The 20th annual Fiddler 5K and One Mile Fun Run, sponsored by Habitat for Humanity of DeKalb County will be Saturday, July 7. All proceeds from the race are used in building another Habitat for Humanity home in DeKalb County.
In February, a groundbreaking celebration was held for the sixth Habitat for Humanity home locally.
Committee and Board members of Habitat for Humanity of DeKalb County joined the new partner family, Jamie Nokes and her family Jayde Stanley, Tayvian Nokes, Desmond Nokes, and Justis Nokes for the brief ceremony at 204 Hayes Street. Construction is now underway.
The Fiddler 5K is a qualifying race for the “Run the Cumberland Medal Series”
Last year the Fiddler 5K and Fun Run featured 295 runners.
Sean Edwards of Carmel, Indiana was the overall winner of the race in 2017. He ran the course in 19:27. Meanwhile Brooklyn Edwards of Carmel, Indiana won the race among females. She ran the course in 19:46.
The race on Saturday, July 7 will begin promptly at 7:00 a.m. RAIN OR SHINE. The course will continue along the same path as last year beginning and ending on Church Street in Downtown Smithville.
“We’re in year 20. We had a race back then when there were not a lot of races around. The Fiddler 5K is really a fun race. It’s very festive. People dress up in patriotic colors. Lots of families come out for the race. We encourage everyone to come out and join the fun with us. We have a good time. Be a part of it or come out and cheer the runners on. Its an exciting way to start your Saturday morning,” said Race Director Tecia Puckett Pryor.
Anybody who is interested in participating either in the one mile fun run or the 5K may go to www.fiddler5k.com where you'll find a printable registration form that provides all the details of registration and a link to online registration. A course map is also available there.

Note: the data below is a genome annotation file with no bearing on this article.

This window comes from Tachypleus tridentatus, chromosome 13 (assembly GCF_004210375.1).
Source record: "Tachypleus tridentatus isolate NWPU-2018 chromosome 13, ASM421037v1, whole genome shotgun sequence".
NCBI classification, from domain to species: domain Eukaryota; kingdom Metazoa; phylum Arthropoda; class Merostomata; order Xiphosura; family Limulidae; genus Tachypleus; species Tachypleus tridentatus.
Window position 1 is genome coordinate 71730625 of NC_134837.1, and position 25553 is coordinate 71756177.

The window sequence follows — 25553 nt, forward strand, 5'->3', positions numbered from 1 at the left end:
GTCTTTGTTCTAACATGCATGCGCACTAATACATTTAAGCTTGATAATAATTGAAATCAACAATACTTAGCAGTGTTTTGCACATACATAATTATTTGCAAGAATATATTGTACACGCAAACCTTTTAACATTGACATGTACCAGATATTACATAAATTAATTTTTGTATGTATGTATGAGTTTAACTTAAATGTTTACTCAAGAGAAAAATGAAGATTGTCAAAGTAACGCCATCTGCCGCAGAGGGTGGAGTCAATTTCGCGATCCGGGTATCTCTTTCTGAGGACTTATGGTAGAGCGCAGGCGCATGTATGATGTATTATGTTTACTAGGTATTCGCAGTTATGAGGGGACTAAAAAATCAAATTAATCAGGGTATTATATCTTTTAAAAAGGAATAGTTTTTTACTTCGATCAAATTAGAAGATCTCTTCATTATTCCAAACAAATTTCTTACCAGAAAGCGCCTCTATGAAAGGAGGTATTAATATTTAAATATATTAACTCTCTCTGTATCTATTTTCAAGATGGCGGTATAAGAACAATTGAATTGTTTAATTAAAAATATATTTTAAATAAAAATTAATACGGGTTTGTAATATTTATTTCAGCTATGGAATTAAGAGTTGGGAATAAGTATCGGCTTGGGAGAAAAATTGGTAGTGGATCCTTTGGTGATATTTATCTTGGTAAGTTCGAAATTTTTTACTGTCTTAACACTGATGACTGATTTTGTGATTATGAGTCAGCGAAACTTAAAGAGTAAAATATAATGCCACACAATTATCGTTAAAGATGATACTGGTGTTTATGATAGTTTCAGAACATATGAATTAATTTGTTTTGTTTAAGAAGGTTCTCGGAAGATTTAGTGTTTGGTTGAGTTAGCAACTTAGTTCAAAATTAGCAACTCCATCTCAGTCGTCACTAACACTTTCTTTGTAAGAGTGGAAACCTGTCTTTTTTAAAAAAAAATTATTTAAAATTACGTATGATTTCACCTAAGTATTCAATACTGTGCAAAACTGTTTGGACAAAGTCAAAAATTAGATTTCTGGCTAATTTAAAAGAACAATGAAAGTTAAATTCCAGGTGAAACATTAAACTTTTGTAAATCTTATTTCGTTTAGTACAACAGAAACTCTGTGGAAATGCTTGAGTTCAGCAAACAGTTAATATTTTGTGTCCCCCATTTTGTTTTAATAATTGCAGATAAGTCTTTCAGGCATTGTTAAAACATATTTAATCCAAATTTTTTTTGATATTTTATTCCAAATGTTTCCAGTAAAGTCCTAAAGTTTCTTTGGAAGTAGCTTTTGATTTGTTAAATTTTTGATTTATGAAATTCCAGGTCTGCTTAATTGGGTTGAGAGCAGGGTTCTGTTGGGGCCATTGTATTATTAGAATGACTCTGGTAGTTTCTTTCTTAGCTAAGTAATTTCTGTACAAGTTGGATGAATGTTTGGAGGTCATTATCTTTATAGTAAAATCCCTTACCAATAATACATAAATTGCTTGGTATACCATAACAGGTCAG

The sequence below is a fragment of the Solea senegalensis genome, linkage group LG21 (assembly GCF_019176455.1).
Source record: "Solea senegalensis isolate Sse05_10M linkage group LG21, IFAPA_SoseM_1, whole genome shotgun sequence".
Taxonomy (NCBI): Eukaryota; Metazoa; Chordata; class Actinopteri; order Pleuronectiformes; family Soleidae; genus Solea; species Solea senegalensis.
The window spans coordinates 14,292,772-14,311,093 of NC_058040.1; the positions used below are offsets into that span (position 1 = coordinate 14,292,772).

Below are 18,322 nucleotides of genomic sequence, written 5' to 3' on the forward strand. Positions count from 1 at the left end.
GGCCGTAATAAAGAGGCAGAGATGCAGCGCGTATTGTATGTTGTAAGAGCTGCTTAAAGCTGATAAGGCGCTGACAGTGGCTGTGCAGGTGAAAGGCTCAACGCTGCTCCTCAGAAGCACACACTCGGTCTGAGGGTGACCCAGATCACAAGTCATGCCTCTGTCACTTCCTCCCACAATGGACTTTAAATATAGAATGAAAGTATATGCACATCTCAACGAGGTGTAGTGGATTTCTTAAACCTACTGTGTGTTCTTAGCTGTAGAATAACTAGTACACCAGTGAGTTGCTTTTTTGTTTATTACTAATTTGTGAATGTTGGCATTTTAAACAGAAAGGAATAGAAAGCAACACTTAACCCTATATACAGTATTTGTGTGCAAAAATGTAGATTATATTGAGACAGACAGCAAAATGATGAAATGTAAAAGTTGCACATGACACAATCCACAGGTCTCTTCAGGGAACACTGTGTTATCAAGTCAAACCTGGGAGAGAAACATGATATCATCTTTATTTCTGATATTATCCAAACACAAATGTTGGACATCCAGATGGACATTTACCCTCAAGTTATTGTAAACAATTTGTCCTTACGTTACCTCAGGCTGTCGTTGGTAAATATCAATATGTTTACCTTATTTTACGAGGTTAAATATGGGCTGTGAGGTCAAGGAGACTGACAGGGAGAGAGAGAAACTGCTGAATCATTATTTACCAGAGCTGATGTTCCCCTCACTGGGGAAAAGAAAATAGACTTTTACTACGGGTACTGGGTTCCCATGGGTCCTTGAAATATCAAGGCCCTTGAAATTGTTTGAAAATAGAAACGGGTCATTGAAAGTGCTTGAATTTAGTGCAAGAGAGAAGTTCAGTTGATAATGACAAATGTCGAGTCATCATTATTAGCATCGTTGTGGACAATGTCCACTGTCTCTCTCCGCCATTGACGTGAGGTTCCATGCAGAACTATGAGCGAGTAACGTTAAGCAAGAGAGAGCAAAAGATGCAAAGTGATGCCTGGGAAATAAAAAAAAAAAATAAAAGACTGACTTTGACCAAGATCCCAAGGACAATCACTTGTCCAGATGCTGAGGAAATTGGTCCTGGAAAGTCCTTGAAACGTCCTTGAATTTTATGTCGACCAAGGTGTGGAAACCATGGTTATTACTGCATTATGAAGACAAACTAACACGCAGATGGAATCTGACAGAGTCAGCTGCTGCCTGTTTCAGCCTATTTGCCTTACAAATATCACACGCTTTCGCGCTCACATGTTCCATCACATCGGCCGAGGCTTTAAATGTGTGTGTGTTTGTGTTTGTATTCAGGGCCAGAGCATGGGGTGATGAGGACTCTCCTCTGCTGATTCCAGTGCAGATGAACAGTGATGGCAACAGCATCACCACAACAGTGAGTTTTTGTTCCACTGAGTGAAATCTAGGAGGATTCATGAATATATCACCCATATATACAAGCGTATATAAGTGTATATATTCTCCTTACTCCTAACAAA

The deadline for online pre-registration at itsyourrace.com is midnight Wednesday, July 4 and completed paper registration forms must be received in the mail by Monday, July 2.
“You may mail in the registrations to our P.O. Box 750, Smithville Tennessee 37166 or you may drop them off by Monday afternoon, July 2 at my law office at 312 West Broad Street next to Griffin’s Fruit Market,” said Pryor.
Participants may sign up on race day, July 7 starting at 6:00 a.m. (please bring your completed form) in the parking lot of Love-Cantrell Funeral Home near the finish line on Church Street but it costs a little more. The cost of race day registration is $30 and $25 for those age18 and younger. For early registration it's $25 for adults age 19 and older and for youth its $20 for ages 18 and younger. Pre-registered participants receive a commemorative t-shirt. All participants receive free refreshments and are eligible for door prize giveaways before the awards ceremony.Strollers are welcome in the race but should line up at the rear. No pets allowed.
(VIDEO BELOW FROM 2016)
“A perk of pre-registration is that you can show up on Friday night, July 6 from 5-7 p.m. at the Smithville First Baptist Church Life Enrichment Center and pick up your packet which includes your bib and t-shirt. That way you don’t have to get up quite as early on Saturday morning to check in. But you can check in as early as 6:15 a.m. Saturday morning if you pre-register,” Pryor continued.
"For our awards, we give an overall male award and a female award for the fastest runners. We also give a Masters award which is for the fastest male and female age 40 and older. We present the top three awards in the age categories of nine and younger, and then go up from there in five year increments. We give ribbons for those categories. For the Fun Run, we only give awards for children who are age twelve and younger. We give overall awards for male and female and then we do the top three. Everybody gets a nice ribbon and the overall winners get medals," she said
The course is certified, chip timed and professionally managed by Tennessee Race Timing of Cookeville.
Sergeant Dewaine Jennings of the Tennessee Highway Patrol has been promoted to the rank of Lieutenant
He is now supervisor over Cumberland, White, and Van Buren Counties
For the last four years, Jennings has served as Sergeant for Putnam County.